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Embracing Defeat: Japan in the Wake of World War II
676 pages (Hardcover)
680 pages (Softcover)
John W. Dower
W & W Norton and Co.
A hard look at America's occupation of Japan following the Pacific War.
Overall Rating:

Animefringe Reviews:
Embracing Defeat: Japan in the Wake of World War II
By Ridwan Khan

Sometimes, after watching Rurouni Kenshin or Seven Samurai I wonder about how much Japan has changed in one hundred years. An astute viewer can see the changes taking place in Japan in the Kenshin movie. However, the biggest catalyst for Japan's change to a technological superpower was the American occupation of the country after World War II. But still, this Pulitzer Prize winning book is not about the victorious America, but rather Japan and how the Japanese dealt with the stigma of losing. In a world where history is written by the winners, Embracing Defeat is a refreshing look at the the triumphs and the mistakes on both the American and Japanese sides during the occupation.

The book deals with the social and political aftermath of the war; from immediately after Hirohito's radio broadcast to the nation (to which Dower adds the differing feelings of the Japanese people upon hearing of the surrender) through MacArthur's role as an unoffical shogun. Throughout the book, Dowers presents not the complete history of post-occupation Japan, but the feelings and experiences of people. He presents wives praying for husbands to come home and Japanese people trying to deal with being a ravaged, beaten nation. Dowers moves deftly through the period, which is no easy task, considering the amount of personal material (diaries, letters, etc.) the author had to sift through.

Though good things did come of the occupation (first and foremost Japan's MacArthur constitution), the book is bogged down in the dismal, but Dower's succint style still keeps the book moving. Throughout the text, Dowers highlights the hypocrisy of the occupying forces. America outwardly wanted to promote democracy in Japan, but they did this through the all powerful Douglas MacArthur. The Allies wanted to punish the war criminals responsible for the war, but instead let the biggest war criminal of all, Hirohito, go free while others took his bullet. America promised the Japanese American ideals, like freedom of speech, but instead censored nearly as much as the Meiji goverment had (and, adds a wry commentary, the Japanese didn't have to translate work into English for censorship reviews during the Meiji goverment). Most of all, America promised to demilitarize the Japanese, but rearmed them as soon as the Communist threat began to keep Washington up at night. The list of American injustices runs long. One of the most striking sections of the book describes the playtime activities of children during the occupation. Instead of pretending to be samurai, little boys would fashion GI hats out of newspaper and their female playmates would act as their prostitutes.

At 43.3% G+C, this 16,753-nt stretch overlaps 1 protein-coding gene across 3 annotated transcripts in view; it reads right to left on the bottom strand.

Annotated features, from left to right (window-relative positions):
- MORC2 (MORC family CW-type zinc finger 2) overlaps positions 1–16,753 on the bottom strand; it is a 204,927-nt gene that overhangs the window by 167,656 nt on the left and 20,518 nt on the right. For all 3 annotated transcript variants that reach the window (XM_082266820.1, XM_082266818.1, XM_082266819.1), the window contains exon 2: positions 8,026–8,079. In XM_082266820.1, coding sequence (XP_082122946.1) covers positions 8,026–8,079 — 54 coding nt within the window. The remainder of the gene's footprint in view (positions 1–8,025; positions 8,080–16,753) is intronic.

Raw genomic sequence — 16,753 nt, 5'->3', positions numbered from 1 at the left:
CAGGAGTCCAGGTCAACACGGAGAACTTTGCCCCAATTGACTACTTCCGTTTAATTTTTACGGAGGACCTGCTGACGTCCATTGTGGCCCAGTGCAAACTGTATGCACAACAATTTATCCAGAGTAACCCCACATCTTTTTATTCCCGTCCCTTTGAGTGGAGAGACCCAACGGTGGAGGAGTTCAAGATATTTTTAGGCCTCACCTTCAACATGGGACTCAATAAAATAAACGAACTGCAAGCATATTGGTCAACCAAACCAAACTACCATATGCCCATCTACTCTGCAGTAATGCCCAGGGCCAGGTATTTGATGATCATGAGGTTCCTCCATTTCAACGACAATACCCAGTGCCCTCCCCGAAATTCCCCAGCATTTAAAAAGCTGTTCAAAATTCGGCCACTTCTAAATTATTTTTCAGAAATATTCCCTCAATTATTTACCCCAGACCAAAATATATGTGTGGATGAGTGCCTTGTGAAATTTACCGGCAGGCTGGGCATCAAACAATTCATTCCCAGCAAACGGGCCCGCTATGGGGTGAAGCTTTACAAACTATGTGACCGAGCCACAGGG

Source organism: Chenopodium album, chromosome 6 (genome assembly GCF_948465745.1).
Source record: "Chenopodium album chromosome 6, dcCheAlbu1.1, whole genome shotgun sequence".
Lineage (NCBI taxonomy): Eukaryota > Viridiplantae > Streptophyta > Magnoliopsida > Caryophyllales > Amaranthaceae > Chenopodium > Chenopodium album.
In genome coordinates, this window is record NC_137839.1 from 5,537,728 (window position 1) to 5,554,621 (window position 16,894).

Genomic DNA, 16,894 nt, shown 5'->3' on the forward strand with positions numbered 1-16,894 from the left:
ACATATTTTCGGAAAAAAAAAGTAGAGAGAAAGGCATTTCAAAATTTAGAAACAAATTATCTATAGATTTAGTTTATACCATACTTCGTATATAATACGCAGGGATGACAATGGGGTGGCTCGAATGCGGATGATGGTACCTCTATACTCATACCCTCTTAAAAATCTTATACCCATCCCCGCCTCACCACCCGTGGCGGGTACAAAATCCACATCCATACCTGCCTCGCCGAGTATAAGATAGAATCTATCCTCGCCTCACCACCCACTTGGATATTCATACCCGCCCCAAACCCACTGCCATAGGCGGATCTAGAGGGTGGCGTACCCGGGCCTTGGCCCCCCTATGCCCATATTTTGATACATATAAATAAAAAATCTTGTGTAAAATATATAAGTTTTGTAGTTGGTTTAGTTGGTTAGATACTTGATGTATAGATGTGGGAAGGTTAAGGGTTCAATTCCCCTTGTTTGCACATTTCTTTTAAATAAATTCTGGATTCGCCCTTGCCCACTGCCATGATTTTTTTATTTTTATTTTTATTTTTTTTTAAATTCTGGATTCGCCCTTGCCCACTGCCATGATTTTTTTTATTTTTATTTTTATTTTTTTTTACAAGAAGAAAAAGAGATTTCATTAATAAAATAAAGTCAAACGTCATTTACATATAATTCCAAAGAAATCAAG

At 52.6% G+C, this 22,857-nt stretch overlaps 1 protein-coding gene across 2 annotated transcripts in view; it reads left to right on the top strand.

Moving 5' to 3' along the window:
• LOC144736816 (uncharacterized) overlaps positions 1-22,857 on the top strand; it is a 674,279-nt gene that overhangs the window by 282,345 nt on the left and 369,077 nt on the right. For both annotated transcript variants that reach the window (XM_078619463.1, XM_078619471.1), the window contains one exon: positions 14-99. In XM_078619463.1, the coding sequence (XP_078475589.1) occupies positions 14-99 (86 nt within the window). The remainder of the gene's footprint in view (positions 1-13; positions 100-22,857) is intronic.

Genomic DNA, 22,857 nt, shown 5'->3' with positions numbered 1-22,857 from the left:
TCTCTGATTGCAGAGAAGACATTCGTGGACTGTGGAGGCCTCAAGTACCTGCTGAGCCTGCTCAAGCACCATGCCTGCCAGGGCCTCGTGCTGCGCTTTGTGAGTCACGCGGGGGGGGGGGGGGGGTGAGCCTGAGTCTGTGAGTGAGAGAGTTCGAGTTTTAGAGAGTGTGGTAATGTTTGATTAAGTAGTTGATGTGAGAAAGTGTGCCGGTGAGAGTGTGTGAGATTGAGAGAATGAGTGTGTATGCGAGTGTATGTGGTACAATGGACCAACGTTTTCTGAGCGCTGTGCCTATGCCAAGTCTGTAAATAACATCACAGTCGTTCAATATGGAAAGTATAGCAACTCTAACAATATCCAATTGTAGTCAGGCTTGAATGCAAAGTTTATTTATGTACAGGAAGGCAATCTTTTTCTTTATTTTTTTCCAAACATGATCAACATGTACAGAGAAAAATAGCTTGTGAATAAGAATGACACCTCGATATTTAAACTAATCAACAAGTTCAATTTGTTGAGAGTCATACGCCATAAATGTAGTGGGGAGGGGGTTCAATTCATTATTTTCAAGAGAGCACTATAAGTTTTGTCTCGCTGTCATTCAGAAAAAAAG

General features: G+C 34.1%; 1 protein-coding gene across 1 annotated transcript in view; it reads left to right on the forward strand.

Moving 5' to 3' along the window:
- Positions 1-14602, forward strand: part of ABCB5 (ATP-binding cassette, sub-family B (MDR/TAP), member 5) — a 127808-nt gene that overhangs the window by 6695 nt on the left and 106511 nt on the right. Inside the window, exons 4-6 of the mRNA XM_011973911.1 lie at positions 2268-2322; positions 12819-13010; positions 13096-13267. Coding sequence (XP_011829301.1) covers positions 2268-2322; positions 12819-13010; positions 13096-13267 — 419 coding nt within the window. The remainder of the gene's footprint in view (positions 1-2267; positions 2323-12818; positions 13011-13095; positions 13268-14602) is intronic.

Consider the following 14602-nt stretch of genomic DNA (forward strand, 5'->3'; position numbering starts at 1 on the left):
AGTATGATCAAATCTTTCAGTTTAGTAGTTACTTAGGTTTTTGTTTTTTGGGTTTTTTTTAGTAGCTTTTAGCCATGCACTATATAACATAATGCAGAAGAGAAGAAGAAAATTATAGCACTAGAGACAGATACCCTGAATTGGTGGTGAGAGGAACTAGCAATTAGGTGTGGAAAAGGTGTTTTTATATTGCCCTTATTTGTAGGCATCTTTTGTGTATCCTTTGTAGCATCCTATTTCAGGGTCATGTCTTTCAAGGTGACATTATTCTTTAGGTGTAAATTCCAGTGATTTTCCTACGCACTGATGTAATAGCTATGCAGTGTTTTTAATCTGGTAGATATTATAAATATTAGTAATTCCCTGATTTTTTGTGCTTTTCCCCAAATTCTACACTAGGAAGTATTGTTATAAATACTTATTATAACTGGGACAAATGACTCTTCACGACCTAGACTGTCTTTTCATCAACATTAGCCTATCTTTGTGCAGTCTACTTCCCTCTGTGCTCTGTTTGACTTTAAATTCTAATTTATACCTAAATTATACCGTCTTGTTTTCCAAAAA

The book also goes into detail about the Tokyo Trials of the Class-A war criminals. Some of the most interesting facts in the book concern the trial, including that the Americans had the trial in an American judical style, rather than the British style the Japanese were accustomed to, which obviously greatly handicapped the defense. At the last minute, two token Asian judges were added to the panel to lend a note of credibility, one from the Phillipines and one from India (of course, at the time both countries were firmly underneath the thumbs of America and Britain, respectively). The Indian judge, the most versed in international law of the panel, acquitted all of the defendants, since most of the charges against them concerned conspiracy to start the war, and he reasoned that there was no conspiracy. He was voted down by the Western judges.

The less discerning reader might accuse the book of being very pro-Japan. However, Dower does mention the Japanese disdain for the Chinese, Koreans, Okinawans, and other Asian peoples the Japanese Army had ravaged. Dower goes to great lengths to describe the mental backflips that the Japanese did to absolve themselves of war guilt, as flimsy as the connections were. Overall, the book is objective in its treatment. If one party is looking good, it is probably because Dower is explaining some failing of the other.

I've said it before, I'm a history nerd. Embracing Defeat is a solid history book, but one has to be interested in the topic to make it through the book's nearly seven hundred pages. Having said that, Embracing Defeat is a Pulitzer Prize winning book (and they don't just hand those out) and the softcover edition is only thirteen bucks at Amazon.

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